Artists who care about their work want their works to go to the right people. When I worked at an art advisory firm in New York, I encountered several situations where an artist wouldn't approve of certain collectors, and would turn down A LOT of money. If they had any suspicion that the work would get lost or forgotten or not be properly appreciated — or now and then, if they didn’t want their work associated with other artists in a particular collection — then the purchase was denied.
This is why certain artworks are worth millions of dollars. It is about the journey — the provenance — the artworks take once they leave the artist’s studio. Ideally they go to collectors or institutions who are prepared to share the work with museums and universities so the public can experience them too. Buying a piece of art doesn’t mean finding something attractive to put above your sofa (although it's fine if it looks cool above your sofa). The artist and collector become intertwined in a way, a part of the developing story within the work — which ultimately contributes to the artist’s overall success.
Now back to Mike. His body of work is riddled with various homages to his family and his upbringing in Tennessee. But it is only in "Norm" where he directly references his father. It is far more typical for artists to express some sort of anger or dissatisfaction with their parents if they choose to address them in their art. Robert Melee comes to mind instantly — when he presented his flashy bibulous mother in one of his first New York solo shows at Andrew Kreps Gallery. Making a point of her exposed breasts and crass behavior, Melee exhibited her to his audience as a living joke, or like an animal at the zoo, and claimed her to be an art piece. Artists have a tendency to work through a variety of complexes — Oedipal and otherwise — in their work. "Norm" is the rare piece that exposes the familial bond as a source of pride.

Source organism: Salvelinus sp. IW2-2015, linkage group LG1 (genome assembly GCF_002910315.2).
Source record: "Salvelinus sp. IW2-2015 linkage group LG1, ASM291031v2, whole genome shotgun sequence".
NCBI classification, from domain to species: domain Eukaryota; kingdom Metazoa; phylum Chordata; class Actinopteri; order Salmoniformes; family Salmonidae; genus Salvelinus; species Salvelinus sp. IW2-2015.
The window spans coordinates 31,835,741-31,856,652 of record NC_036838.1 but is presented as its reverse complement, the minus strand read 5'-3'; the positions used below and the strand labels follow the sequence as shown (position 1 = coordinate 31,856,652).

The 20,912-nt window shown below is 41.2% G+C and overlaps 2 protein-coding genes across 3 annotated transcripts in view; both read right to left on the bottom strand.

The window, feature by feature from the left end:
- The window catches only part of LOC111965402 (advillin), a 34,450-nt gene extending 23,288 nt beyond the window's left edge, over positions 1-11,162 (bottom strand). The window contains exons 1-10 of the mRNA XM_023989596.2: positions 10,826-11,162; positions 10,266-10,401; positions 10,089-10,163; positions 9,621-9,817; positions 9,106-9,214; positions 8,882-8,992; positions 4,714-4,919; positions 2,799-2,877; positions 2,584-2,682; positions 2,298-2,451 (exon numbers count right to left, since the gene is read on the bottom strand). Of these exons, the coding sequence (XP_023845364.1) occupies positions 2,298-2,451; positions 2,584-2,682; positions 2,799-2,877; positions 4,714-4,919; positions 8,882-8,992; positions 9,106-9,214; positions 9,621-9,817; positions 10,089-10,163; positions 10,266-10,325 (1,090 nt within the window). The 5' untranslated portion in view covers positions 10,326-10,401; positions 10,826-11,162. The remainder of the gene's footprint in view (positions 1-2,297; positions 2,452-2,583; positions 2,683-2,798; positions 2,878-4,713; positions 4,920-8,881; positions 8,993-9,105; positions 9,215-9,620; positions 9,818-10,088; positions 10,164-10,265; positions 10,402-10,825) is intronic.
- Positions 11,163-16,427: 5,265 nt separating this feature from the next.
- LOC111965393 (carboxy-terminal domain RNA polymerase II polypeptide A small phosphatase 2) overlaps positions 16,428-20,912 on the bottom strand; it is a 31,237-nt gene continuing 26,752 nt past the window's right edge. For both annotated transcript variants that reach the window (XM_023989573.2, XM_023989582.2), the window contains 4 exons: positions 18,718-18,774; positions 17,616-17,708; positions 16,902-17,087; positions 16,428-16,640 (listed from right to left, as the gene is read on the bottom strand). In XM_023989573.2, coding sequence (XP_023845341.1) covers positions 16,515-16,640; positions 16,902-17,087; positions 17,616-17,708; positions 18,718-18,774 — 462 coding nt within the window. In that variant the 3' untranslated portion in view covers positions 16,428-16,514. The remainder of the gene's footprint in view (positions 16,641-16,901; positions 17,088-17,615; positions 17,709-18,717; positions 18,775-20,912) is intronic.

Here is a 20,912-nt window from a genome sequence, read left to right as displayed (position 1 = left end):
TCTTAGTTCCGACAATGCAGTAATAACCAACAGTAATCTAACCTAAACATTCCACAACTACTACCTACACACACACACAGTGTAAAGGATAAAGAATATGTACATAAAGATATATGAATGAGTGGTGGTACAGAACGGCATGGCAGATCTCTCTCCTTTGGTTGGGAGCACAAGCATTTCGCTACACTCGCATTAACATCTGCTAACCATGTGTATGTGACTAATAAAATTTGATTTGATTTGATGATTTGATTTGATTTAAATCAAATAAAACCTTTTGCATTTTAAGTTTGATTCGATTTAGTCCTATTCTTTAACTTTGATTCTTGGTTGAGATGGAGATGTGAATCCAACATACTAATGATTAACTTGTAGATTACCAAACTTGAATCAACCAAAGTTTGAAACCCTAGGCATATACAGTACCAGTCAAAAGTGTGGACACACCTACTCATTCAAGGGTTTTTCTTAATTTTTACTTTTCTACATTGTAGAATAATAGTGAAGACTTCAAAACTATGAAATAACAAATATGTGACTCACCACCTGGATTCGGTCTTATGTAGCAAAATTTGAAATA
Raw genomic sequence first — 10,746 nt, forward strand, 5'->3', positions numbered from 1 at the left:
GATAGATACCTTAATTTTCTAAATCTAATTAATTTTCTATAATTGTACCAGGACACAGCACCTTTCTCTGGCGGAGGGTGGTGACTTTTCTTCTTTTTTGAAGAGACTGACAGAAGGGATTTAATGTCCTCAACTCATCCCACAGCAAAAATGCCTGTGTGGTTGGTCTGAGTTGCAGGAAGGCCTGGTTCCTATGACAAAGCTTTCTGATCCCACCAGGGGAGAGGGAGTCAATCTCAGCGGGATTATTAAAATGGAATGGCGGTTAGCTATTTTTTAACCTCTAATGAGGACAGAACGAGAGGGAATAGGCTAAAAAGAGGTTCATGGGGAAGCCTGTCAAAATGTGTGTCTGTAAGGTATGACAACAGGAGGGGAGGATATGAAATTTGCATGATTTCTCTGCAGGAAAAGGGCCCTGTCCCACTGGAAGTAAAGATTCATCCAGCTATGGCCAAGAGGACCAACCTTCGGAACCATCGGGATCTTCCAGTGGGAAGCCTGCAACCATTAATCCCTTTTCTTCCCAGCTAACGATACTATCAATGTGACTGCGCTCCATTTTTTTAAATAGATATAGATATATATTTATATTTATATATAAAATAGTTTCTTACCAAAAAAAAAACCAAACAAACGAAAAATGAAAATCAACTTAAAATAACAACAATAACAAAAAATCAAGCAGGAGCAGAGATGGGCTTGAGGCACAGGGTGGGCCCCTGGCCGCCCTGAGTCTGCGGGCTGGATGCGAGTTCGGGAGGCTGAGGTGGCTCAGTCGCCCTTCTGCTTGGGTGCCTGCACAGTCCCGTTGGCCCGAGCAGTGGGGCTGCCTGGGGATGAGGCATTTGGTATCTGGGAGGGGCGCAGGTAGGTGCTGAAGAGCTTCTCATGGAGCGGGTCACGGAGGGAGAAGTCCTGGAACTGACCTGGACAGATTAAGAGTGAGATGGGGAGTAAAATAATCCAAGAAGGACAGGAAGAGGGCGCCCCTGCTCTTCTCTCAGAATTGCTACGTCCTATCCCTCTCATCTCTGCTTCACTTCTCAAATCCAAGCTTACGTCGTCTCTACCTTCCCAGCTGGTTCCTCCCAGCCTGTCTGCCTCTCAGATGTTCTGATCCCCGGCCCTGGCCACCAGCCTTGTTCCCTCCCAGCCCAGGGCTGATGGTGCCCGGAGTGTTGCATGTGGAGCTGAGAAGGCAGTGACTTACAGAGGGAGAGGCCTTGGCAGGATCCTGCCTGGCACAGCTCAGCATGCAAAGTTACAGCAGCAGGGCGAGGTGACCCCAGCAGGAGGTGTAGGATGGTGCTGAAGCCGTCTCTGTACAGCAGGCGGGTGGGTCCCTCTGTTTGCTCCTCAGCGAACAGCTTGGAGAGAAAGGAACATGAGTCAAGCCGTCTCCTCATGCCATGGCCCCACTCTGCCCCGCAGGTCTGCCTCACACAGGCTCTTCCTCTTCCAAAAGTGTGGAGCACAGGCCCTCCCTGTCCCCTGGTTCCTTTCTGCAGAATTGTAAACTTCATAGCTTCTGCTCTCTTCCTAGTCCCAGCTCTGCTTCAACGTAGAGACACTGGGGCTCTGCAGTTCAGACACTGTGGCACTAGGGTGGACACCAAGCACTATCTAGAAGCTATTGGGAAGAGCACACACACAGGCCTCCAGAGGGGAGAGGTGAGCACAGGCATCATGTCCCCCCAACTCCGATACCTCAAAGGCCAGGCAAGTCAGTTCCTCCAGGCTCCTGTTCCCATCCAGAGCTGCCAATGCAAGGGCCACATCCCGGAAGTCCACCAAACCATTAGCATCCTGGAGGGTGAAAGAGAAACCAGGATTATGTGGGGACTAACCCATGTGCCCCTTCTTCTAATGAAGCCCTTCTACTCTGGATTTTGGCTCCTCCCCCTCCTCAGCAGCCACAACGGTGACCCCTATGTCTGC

Side by side with last month's purchase, “Hidden,” by Jessica Wohl, I am seeing a theme in my art collection: family. A second similarity: This is another piece where the subject’s face is obscured. Together, these ideas have given me insight into something about my own identity.
I am currently drawn to a wry brand of pathos that is linked to the concept of family. These pieces come into my life at a time when I am constantly self-reflecting on my return to my hometown of Nashville. I never thought I would be back. I used to cringe when my high school friends anticipated their return to Nashville after college because it was “a good place to raise a family.” I was not interested in that at all. But now after all my adventures, I’m back during the year that marks my ten year high school reunion, and I am collecting contemporary art about family. The art seems to watch me from the walls, whispering, “You too will join this legacy.”
Veronica Kavass recently returned to her hometown of Nashville. Most recently she was the guest contemporary art curator at Cheekwood. Prior to that, she was a freelance oral historian and the director of an artist residency in New York. She got a master's degree in curatorial practice (i.e. "art history lite") from Chelsea College of Art in 2007, where she assisted with Tate Britain and Venice Biennial exhibitions.